College Psychology students and members of the Court Club were joined yesterday by Sue and Phil from North Yorkshire Magistrates’ Court, for a very special session.
The Sixth Form College girls saw a glimpse into the workings of a Magistrates Court this week, as they took part in a Mock Trial. We caught up with the girls to hear more about the session.
Tell us what happened?
“The magistrates started off with an introduction of what happens before a case reaches the magistrates’ court, like a little summary, and then they held a Mock Trial.” – Eleanor (College I)
“In the Mock Trial we were given the roles of magistrates. They sit on benches of three, one in the centre who takes the lead, and two wingers. Everyone else was given all the other roles in the Courtroom. We read through a prepared script and then the magistrates had to decide on the sentencing. Sue and Phil talked us through the sentencing and how they categorised that.” – Olivia (College II)
“We then had a mini-break. When we came back, we listened to a Powerpoint of a real case. We had to decide whether they deserved a fine, a community sentence, or a prison sentence. We decided on the sentence with a show of hands.” – Tilly (College II)
“In this case, they revealed more information with each slide. We began with very limited information about the trial. As we progressed we learned more about the defendant, and also about the person against whom the crime had been committed. It was interesting to see how that changed our mind about what the sentence should be.” – Gemma (College II)
“The magistrates then told us some things about their job, what it is like, and they opened up for us to ask questions.” – Nessa (College I)
What do you feel you learned?
“I thought it was really interesting. I did not know magistrates are volunteers.” – Eleanor
“I did not know you could become a magistrate at such a young age, you can go into it from age of 18.” – Olivia
“I didn’t realise how much power they have. They actually decide whether a defendant goes to prison or not. That is quite a lot of power and responsibility on that person.” – Gemma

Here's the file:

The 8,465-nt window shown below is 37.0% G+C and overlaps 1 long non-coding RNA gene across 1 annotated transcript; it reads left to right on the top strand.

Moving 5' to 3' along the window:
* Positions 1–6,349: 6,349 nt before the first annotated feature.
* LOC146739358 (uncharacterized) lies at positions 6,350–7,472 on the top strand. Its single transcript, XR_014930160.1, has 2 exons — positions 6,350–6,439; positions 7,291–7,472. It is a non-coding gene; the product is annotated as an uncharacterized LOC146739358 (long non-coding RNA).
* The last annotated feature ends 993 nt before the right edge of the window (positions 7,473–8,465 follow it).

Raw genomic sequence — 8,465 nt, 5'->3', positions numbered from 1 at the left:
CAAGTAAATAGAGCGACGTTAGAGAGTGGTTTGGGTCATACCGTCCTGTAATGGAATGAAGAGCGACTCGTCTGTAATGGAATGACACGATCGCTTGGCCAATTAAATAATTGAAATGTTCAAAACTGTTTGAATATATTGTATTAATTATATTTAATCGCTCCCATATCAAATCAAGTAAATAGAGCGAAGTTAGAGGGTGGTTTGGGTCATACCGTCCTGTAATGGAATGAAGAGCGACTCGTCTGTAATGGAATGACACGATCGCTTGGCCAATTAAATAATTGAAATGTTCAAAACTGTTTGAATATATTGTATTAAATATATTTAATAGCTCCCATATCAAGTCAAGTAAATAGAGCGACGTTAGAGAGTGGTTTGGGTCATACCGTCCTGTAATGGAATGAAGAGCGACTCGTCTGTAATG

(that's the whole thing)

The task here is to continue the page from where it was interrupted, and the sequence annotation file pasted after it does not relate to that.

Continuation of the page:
“I learned all about the various roles in court, there are more than I thought” – Nessa
“I felt it was a really good experience to learn from the magistrates, go through this exercise with them and be able to ask them our questions. I want to study Criminology at University, so it will be useful in my UCAS applications to demonstrate that I took part in this event with the magistrates.” – Alabama (College II)
This is not the first time the College girls have has the opportunity to speak with Law professionals. On International Women’s Day this year, Baroness Hale of Richmond took part in a virtual Question and Answer Session with Mount girls. She shared with the girls how important diversity is to make people feel included in the justice system. Questions asked by girls at The Mount included; What impact has an all-girls education had on your career? Is democracy in danger in the United Kingdom? Were there many people who opposed you being in the Supreme Court and how did that affect your job choices and achievements?
“Baroness Hale was approachable and such a lovely person. Listening to her inspired me. I’d love to give her memoirs a good read. Her experiences and the idea of taking up opportunities really stuck with me. The fact that she was coped against sexism in the past and overcame it to become the first female President of the Supreme Court it was genuinely inspiring.” – Denva